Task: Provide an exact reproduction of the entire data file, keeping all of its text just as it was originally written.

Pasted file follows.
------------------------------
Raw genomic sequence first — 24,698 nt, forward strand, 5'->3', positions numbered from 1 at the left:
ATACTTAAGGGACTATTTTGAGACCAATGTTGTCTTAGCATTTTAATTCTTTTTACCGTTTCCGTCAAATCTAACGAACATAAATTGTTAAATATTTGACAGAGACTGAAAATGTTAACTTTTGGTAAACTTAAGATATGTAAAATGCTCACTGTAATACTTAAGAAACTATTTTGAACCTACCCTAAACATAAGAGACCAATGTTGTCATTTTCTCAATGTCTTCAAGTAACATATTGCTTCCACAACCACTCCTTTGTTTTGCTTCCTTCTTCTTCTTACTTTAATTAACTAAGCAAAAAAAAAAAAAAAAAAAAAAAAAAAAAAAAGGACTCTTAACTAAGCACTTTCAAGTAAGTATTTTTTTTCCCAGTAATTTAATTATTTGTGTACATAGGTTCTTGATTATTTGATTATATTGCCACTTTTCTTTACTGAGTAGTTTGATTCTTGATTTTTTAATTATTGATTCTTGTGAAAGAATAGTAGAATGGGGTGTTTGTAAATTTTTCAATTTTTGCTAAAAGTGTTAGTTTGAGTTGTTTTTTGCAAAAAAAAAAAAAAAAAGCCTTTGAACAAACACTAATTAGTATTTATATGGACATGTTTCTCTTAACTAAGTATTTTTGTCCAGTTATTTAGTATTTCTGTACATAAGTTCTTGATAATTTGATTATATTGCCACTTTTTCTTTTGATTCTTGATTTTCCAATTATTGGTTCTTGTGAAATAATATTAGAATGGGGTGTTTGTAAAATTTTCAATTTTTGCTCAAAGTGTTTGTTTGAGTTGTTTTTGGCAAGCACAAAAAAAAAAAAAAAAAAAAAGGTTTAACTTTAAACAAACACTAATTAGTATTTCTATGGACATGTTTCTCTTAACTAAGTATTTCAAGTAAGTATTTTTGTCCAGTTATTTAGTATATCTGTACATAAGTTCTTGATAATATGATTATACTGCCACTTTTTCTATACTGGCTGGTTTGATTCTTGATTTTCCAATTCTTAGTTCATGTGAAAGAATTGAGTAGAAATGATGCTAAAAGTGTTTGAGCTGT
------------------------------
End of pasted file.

Raw genomic sequence first — 24,698 nt, forward strand, 5'->3', positions numbered from 1 at the left:
ATACTTAAGGGACTATTTTGAGACCAATGTTGTCTTAGCATTTTAATTCTTTTTACCGTTTCCGTCAAATCTAACGAACATAAATTGTTAAATATTTGACAGAGACTGAAAATGTTAACTTTTGGTAAACTTAAGATATGTAAAATGCTCACTGTAATACTTAAGAAACTATTTTGAACCTACCCTAAACATAAGAGACCAATGTTGTCATTTTCTCAATGTCTTCAAGTAACATATTGCTTCCACAACCACTCCTTTGTTTTGCTTCCTTCTTCTTCTTACTTTAATTAACTAAGCAAAAAAAAAAAAAAAAAAAAAAAAAAAAAAAAGGACTCTTAACTAAGCACTTTCAAGTAAGTATTTTTTTTCCCAGTAATTTAATTATTTGTGTACATAGGTTCTTGATTATTTGATTATATTGCCACTTTTCTTTACTGAGTAGTTTGATTCTTGATTTTTTAATTATTGATTCTTGTGAAAGAATAGTAGAATGGGGTGTTTGTAAATTTTTCAATTTTTGCTAAAAGTGTTAGTTTGAGTTGTTTTTTGCAAAAAAAAAAAAAAAAAGCCTTTGAACAAACACTAATTAGTATTTATATGGACATGTTTCTCTTAACTAAGTATTTTTGTCCAGTTATTTAGTATTTCTGTACATAAGTTCTTGATAATTTGATTATATTGCCACTTTTTCTTTTGATTCTTGATTTTCCAATTATTGGTTCTTGTGAAATAATATTAGAATGGGGTGTTTGTAAAATTTTCAATTTTTGCTCAAAGTGTTTGTTTGAGTTGTTTTTGGCAAGCACAAAAAAAAAAAAAAAAAAAAAGGTTTAACTTTAAACAAACACTAATTAGTATTTCTATGGACATGTTTCTCTTAACTAAGTATTTCAAGTAAGTATTTTTGTCCAGTTATTTAGTATATCTGTACATAAGTTCTTGATAATATGATTATACTGCCACTTTTTCTATACTGGCTGGTTTGATTCTTGATTTTCCAATTCTTAGTTCATGTGAAAGAATTGAGTAGAAATGATGCTAAAAGTGTTTGAGCTGT